“I met women who were running successful businesses,” said Wenshu. “Inspired by their success, I felt I could do something similar too.” Supported by the project’s training in business development, she purchased a quilting machine and started a cushion-making business. Today, her enterprise is providing her a better livelihood.
Wenshu Zhao in her cushion-making factory
China is the world's second largest cotton producer, after India. Nearly 20 million smallholder farmers lead Chinese cotton production, with an average landholding of just 0.3 hectares per farmer. Small farm sizes, compounded by challenges including high input costs, low productivity, and inadequate support mechanisms lead to low profits for these farmers. As a result, many men migrate to urban areas seeking better livelihoods. The “left behind” rural population is primarily women, children and the elderly. Hence, women end up bearing the heavy burden of farming, family and household chores.
Cotton farming is highly labour-intensive, further increasing the pressure on the women. Studies indicate that these left-behind women have worse mental health than other women in China, manifested in psychological stress, loneliness and fear. Suicide rates for rural Chinese women have been exceedingly high in the recent past. This has been mainly attributed to poverty, low self-esteem, family conflicts, stress, and easy access to toxic agrochemicals. The overuse of pesticides and other agrochemicals in cotton production also leads to health hazards, not to mention negative environmental outcomes.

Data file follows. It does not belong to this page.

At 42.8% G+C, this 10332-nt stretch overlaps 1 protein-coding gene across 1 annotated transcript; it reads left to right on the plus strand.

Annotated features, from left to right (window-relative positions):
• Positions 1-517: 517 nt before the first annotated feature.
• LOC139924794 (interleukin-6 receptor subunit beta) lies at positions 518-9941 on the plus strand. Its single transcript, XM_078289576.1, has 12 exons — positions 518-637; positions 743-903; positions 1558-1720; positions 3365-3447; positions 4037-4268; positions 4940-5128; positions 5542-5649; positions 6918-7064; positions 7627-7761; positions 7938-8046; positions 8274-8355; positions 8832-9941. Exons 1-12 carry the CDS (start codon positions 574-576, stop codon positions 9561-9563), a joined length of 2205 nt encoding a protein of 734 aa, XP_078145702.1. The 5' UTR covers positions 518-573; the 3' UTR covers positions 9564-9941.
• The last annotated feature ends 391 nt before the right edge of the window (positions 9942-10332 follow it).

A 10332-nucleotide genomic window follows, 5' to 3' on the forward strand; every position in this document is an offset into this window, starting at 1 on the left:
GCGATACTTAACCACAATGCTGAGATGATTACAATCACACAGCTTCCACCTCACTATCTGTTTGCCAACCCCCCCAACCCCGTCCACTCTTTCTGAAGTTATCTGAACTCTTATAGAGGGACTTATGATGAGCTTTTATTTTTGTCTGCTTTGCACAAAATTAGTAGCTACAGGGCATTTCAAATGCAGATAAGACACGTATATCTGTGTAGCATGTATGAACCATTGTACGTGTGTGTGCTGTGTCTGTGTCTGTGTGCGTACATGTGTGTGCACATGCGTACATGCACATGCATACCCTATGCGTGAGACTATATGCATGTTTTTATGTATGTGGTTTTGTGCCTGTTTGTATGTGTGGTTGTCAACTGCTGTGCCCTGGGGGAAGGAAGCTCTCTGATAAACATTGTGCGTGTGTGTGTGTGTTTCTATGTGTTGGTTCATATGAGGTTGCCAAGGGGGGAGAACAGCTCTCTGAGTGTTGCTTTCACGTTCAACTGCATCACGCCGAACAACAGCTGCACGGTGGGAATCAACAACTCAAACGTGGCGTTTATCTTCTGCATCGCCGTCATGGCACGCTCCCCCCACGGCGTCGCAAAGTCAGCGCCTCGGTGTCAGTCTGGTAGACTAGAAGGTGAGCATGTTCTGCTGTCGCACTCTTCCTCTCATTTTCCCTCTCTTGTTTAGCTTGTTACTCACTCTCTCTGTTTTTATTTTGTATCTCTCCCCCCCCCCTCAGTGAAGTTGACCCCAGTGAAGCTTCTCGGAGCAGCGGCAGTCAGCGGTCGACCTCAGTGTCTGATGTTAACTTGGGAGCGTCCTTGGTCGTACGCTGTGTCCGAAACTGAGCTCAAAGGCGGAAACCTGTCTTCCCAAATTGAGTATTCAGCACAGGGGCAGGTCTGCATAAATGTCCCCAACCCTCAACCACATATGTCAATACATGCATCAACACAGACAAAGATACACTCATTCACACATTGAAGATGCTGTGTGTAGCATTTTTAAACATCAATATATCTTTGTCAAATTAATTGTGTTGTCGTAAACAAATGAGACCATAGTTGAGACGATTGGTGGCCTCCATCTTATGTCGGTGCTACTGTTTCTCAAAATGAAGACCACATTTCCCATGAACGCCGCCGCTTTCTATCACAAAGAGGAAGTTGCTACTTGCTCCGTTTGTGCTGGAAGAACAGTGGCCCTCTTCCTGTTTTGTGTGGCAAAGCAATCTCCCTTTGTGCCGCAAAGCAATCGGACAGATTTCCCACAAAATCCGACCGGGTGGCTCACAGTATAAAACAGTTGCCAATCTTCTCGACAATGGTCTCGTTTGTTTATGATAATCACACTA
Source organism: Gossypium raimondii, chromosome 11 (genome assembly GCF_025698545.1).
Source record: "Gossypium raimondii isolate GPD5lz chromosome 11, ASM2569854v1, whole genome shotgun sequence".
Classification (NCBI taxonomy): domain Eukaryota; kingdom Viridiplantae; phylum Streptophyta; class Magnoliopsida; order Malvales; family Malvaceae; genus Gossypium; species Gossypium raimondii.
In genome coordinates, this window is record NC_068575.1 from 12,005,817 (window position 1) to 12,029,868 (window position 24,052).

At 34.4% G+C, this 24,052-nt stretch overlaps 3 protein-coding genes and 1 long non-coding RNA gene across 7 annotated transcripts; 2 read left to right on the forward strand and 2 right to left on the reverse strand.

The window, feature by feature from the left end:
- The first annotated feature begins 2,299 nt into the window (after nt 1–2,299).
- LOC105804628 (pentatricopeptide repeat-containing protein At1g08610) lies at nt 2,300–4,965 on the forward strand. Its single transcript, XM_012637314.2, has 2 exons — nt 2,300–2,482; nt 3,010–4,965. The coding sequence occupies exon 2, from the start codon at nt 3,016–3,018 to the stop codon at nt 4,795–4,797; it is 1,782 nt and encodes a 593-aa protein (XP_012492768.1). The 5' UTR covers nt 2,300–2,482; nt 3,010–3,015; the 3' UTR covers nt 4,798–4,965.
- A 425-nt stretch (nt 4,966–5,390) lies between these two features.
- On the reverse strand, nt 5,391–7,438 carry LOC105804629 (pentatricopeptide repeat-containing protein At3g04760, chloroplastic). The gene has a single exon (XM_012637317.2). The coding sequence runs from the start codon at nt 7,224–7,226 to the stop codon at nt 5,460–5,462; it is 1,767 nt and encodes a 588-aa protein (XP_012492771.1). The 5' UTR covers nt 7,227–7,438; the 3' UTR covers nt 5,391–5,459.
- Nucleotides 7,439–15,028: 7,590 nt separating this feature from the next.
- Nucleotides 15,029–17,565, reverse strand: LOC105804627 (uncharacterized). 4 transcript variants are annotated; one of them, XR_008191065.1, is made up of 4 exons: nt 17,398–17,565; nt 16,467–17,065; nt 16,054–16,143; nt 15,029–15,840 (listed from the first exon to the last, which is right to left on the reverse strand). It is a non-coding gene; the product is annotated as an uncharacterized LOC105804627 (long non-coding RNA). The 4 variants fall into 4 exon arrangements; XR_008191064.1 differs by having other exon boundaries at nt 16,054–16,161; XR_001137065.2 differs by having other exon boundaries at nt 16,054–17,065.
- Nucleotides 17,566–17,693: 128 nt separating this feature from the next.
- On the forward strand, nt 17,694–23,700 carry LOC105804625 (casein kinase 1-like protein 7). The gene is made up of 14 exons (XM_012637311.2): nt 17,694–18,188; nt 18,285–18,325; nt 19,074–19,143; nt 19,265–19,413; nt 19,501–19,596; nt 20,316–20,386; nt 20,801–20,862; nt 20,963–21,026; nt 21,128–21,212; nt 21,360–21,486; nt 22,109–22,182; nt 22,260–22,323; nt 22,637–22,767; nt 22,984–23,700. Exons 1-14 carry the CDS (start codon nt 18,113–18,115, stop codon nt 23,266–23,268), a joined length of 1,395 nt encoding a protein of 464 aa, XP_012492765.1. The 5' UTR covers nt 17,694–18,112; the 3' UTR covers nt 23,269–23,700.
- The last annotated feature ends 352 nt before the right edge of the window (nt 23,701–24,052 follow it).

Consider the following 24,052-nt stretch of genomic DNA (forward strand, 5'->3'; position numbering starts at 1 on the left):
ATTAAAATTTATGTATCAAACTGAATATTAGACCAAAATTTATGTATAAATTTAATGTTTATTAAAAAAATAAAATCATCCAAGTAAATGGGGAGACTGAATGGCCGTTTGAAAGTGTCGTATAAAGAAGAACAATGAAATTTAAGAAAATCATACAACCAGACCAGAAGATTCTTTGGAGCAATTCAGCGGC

A New Beginning
Drawing on its extensive experience in supporting the production of sustainably produced cotton with smallholder farmers in China, Solidaridad started a project in 2014 that specifically addressed the needs of women cotton farmers in Hebei and Xinxuan provinces. Funded by the Walmart Foundation, as part of its Women’s Economic Empowerment Initiative, the project was implemented by Solidaridad in China with support from Solidaridad North America.
Together with its partners, the Beijing Cultural Development Center for Rural Women, the Social Resource Institute and The China Academy of Agricultural Sciences, Solidaridad organized workshops focused on the production of Better Cotton Initiative (BCI) certified cotton, reaching out to both male and female farmers. Important topics such as Integrated Pest Management (IPM) and water and fertilizer management were covered. Farmers were introduced to resources such as the expert hotline set up by the Hebei Agricultural Technology Extension Center. As a result, from 2014 to 2016, 4,699 metric tons of BCI verified lint cotton was produced by smallholder cotton farmers in China, of whom 44% were women. The women were also key to ensuring that the health and safety regulations related to cotton production were adhered to.
A farmer picking cotton in China
Building Leadership and Community
Simultaneously, Solidaridad focused on building the leadership skills of women farmers. Groups of leaders, each consisting 15-20 women per village, were established across 19 project sites. A two-day training on various aspects of women’s empowerment, community organization and leadership was held for all the leaders in Beijing. Thereafter, field schools were set up in each village, where the leaders shared what they learned with the women in their village and mobilized them to get together to carry out different activities.
Upon assessing the women’s needs in the project sites, workshops, public lectures and field trips on topics such as gender equality and women's rights, parenting, women’s health, children’s education, leadership skills and entrepreneurship were conducted. From organizing village cleanups and improving waste management to setting up rural libraries and organizing community celebrations, the women had opportunities to exercise their leadership and organizational skills, while strengthening bonds within their communities.